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Wrongful arrest of man with autism and intellectual disability in Hong Kong

A man with autism was wrongfully arrested and detained in May (2015) in the investigation of a murder case. Irregularities, impropriety and poor efforts in rectifying the problem on the part of the force have stirred up public outrage. (EJI report; SCMP report; Autism Daily Newscast report)

People with mental and developmental disabilities are particularly vulnerable when facing the law enforcement and criminal justice system, primarily because of their learning and communication challenges and sometimes due to their restrictive and repetitive behaviour, which may seem "strange" or "suspicious".

Studies in other countries show people with neuro-disabilities - such as autism and attention deficit hyperactivity disorder - and those with possible-to-borderline intellectual disability are disproportionately represented in the criminal justice system. Cases of mistreatment are not infrequent around the world. Some are brutal, even fatal.

Ignorance, insensitivity, a lack of skills and an absence of proper policy guidelines are some of the common causes.

And these are problems not only with law enforcers, but also with other personnel involved in the legal process, including lawyers, social workers and carers. Among the public at large, there is a general lack of awareness and knowledge, and widespread bias and prejudice.

Sometimes, professionalism and due care on the part of the officers may help to avoid gross errors. But it is not enough. There should be solutions to tackle systemic issues.

Hong Kong has an obligation to implement the UN Convention on the Rights of Persons with Disabilities. Under Article 13, the government shall "ensure effective access to justice for persons with disabilities on an equal basis with others, including through the provision of procedural and age-appropriate accommodations, in order to facilitate their effective role as direct and indirect participants in all legal proceedings". There is also an obligation to "promote appropriate training for those working in the … administration of justice, including police and prison staff".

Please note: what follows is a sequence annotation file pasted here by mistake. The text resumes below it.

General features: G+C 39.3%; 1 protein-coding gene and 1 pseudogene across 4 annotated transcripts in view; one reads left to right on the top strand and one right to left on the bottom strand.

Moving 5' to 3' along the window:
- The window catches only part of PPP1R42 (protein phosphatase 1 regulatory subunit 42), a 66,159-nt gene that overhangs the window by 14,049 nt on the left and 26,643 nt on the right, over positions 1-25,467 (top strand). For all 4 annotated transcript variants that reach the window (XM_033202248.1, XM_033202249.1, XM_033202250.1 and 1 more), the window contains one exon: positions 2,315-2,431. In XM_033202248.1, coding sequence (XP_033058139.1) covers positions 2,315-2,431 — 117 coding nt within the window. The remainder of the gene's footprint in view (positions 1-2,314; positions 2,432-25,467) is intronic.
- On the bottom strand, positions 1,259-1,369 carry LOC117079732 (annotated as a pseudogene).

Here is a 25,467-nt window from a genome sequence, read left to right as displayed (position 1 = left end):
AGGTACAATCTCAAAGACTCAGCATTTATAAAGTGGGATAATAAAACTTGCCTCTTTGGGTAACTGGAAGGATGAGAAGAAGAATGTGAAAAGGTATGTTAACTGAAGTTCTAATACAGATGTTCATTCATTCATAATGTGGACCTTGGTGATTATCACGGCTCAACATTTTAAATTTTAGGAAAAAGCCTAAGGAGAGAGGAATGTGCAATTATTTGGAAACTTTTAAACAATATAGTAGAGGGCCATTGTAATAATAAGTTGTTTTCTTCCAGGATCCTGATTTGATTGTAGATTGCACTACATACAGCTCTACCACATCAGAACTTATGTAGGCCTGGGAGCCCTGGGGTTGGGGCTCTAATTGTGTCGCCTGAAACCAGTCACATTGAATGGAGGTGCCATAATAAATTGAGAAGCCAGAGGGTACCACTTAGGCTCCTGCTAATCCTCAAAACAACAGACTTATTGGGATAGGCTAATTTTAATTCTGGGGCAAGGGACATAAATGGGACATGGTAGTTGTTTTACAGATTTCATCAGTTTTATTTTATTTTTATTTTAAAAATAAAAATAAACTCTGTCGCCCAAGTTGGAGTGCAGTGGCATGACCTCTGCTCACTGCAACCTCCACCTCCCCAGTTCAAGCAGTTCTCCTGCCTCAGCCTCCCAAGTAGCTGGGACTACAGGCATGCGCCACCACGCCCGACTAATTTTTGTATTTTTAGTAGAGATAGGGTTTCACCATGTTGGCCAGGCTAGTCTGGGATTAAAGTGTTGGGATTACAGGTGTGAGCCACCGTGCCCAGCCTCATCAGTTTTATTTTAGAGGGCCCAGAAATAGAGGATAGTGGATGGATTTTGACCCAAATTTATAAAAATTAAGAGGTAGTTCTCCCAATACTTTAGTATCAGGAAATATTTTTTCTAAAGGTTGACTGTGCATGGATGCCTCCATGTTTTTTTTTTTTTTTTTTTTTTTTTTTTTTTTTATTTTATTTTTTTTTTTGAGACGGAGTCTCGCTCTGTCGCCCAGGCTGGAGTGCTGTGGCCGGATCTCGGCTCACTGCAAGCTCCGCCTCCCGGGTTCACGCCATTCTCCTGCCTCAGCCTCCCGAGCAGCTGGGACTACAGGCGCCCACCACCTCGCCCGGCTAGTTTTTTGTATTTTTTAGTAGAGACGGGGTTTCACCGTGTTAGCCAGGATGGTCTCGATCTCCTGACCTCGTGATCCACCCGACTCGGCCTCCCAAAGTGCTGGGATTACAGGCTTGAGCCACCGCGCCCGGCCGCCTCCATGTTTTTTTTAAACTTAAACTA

The city, by not mandating a duty to provide reasonable accommodation in its Disability Discrimination Ordinance, fails its obligation to ensure equal access to justice.

In England and Wales, the Court of Appeal in 2013 upheld a trial decision that police officers' over-hasty and ill-informed restraint of ZH, a 16-year-old autistic and epileptic boy who displayed a behaviour misunderstood as aggressive, were in breach of the statutory duty to provide reasonable adjustments, even though the court found no one involved acted in an ill-intentioned way. (ZH v. Commissioner of Police for the Metropolis (2013))

This case highlights the importance of training law enforcers and others in handling people with disabilities.

The British Psychological Society, in a position paper on children and young people with neuro-disabilities in the criminal justice system, calls for wider recognition and understanding of neuro-disabilities across health, social, education and justice agencies and early assessment and screening.

In ensuring their legal and procedural rights, we need legal reform, proper training and a multi-disciplinary, problem-solving approach.



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*An edited version of this article entitled "Wrongful arrest of autistic man shows Hong Kong is failing in its duties to protect rights of disabled" was published in the South China Morning Post on 16 June 2015.

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